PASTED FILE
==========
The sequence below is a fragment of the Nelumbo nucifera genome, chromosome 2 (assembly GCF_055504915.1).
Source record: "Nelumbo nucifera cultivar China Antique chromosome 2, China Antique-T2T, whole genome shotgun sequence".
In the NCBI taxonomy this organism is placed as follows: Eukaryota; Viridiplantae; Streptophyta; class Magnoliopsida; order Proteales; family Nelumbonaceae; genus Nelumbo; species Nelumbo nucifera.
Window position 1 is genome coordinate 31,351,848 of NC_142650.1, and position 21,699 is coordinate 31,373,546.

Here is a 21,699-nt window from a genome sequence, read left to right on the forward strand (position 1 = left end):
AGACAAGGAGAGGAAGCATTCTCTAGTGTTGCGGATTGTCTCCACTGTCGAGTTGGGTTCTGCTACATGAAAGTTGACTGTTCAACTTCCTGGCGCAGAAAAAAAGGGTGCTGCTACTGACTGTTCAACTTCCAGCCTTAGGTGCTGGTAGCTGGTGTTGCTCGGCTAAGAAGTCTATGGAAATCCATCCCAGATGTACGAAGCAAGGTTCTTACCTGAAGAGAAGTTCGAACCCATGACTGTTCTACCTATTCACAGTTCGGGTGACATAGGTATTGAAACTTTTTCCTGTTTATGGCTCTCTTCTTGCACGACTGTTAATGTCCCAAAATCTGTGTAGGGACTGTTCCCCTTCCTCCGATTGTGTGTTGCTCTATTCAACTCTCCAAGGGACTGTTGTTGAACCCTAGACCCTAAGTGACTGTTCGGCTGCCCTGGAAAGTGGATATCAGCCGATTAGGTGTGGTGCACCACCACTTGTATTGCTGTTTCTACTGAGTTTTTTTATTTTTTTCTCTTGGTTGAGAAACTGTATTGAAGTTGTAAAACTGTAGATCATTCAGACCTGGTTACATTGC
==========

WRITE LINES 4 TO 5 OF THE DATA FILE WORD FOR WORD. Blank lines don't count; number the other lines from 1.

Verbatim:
Window position 1 is genome coordinate 31,351,848 of NC_142650.1, and position 21,699 is coordinate 31,373,546.

Here is a 21,699-nt window from a genome sequence, read left to right on the forward strand (position 1 = left end):